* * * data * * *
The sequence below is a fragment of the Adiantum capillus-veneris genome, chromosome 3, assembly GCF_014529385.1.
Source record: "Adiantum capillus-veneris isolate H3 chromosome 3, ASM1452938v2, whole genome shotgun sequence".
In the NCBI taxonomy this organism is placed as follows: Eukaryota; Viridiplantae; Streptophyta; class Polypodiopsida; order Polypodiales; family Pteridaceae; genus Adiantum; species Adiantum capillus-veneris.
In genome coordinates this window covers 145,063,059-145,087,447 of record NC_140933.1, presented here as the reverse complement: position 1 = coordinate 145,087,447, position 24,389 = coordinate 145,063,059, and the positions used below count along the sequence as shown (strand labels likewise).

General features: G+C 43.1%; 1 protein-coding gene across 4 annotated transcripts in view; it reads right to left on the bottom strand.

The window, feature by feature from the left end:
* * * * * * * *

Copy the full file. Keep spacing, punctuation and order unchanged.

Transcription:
The sequence below is a fragment of the Adiantum capillus-veneris genome, chromosome 3, assembly GCF_014529385.1.
Source record: "Adiantum capillus-veneris isolate H3 chromosome 3, ASM1452938v2, whole genome shotgun sequence".
In the NCBI taxonomy this organism is placed as follows: Eukaryota; Viridiplantae; Streptophyta; class Polypodiopsida; order Polypodiales; family Pteridaceae; genus Adiantum; species Adiantum capillus-veneris.
In genome coordinates this window covers 145,063,059-145,087,447 of record NC_140933.1, presented here as the reverse complement: position 1 = coordinate 145,087,447, position 24,389 = coordinate 145,063,059, and the positions used below count along the sequence as shown (strand labels likewise).

General features: G+C 43.1%; 1 protein-coding gene across 4 annotated transcripts in view; it reads right to left on the bottom strand.

The window, feature by feature from the left end: